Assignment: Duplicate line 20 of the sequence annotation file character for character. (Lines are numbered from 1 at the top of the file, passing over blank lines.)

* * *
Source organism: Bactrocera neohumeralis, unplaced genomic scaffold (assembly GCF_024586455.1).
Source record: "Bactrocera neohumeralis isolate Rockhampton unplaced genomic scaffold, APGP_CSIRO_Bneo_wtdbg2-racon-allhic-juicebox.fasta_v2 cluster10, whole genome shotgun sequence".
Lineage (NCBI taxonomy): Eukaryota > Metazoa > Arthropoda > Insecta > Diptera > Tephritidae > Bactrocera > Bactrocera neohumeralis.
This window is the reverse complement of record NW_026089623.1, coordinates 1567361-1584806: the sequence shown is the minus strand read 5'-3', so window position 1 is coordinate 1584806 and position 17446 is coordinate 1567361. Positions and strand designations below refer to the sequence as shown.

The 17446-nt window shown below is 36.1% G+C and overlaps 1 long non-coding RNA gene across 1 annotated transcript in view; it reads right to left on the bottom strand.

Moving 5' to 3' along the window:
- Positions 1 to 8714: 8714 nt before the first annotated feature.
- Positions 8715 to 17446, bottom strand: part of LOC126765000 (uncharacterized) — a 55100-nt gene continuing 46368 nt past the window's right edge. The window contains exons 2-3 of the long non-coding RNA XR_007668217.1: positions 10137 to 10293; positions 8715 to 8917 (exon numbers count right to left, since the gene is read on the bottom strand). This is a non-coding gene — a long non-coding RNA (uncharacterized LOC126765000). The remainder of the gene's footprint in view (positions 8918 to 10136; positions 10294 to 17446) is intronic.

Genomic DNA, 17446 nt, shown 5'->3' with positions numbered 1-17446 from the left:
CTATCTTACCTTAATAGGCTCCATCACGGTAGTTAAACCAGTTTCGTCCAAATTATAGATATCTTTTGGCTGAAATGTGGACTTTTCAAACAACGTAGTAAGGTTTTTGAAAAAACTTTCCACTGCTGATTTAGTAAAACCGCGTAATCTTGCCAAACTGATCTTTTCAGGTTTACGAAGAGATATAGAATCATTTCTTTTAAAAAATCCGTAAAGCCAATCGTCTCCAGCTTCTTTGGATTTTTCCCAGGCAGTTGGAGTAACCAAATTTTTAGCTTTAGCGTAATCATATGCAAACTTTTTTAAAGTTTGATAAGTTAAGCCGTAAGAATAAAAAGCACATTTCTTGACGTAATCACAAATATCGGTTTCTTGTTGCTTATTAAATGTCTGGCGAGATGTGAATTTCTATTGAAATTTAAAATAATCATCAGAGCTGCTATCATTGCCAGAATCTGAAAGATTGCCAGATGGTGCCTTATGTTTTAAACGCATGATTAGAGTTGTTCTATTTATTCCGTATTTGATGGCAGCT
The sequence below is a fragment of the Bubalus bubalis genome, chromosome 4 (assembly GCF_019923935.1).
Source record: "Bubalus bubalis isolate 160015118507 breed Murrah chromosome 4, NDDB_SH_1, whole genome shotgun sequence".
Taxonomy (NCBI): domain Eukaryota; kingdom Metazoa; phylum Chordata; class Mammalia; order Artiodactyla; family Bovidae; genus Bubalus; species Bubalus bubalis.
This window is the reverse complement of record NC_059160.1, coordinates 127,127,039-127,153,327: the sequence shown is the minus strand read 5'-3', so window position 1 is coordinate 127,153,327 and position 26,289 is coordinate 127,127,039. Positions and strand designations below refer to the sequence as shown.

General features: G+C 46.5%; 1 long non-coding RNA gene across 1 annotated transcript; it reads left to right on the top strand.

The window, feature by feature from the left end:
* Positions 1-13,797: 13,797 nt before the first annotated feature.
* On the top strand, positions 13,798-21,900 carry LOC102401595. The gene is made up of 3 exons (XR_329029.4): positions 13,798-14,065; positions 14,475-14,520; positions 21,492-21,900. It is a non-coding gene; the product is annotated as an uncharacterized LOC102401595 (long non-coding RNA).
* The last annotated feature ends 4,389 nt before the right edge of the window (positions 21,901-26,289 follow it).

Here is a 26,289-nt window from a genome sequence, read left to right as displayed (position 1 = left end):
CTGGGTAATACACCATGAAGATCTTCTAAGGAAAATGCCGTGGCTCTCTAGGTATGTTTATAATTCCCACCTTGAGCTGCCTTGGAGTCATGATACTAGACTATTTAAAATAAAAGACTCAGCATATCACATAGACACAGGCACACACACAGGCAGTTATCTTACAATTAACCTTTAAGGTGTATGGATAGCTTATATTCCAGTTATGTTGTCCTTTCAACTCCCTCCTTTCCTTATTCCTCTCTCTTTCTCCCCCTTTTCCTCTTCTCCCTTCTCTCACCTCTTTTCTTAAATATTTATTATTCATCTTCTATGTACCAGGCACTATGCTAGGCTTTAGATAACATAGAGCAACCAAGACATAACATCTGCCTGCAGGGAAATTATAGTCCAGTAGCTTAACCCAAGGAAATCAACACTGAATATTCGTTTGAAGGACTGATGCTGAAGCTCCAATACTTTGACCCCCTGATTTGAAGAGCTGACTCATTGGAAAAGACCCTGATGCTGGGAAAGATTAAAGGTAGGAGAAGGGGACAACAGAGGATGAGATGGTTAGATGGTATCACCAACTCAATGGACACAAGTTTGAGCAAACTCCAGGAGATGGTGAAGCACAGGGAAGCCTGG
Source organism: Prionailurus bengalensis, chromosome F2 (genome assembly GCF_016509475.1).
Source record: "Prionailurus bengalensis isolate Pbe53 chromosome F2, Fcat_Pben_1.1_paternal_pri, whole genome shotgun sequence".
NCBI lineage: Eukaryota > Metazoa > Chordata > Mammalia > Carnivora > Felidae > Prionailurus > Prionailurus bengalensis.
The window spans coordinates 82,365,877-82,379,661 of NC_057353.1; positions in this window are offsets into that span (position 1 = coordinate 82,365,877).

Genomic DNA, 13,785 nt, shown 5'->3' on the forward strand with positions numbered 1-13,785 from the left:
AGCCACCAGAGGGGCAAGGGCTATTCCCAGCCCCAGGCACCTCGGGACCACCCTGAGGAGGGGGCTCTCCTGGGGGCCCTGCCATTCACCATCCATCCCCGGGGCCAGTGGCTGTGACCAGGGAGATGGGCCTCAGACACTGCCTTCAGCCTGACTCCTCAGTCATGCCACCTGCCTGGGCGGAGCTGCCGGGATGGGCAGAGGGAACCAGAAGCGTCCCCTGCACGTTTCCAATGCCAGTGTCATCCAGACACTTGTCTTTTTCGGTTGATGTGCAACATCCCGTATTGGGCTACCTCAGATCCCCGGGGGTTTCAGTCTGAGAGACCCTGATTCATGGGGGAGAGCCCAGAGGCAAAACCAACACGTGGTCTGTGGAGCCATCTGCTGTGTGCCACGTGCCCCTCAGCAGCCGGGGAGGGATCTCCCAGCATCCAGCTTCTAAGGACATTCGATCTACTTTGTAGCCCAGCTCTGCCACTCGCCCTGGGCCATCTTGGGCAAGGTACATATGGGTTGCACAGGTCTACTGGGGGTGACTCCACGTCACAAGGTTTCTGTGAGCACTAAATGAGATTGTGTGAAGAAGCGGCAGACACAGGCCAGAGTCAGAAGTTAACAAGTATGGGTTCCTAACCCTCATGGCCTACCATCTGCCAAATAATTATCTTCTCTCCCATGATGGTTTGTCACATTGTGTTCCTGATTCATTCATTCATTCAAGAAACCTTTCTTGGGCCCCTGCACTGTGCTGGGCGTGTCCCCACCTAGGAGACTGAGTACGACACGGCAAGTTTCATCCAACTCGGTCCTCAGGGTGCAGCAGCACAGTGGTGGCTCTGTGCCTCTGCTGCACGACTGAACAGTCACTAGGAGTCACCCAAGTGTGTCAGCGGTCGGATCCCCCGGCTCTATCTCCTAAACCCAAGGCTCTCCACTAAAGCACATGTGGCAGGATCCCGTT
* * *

Here is a 26,289-nt window from a genome sequence, read left to right as displayed (position 1 = left end):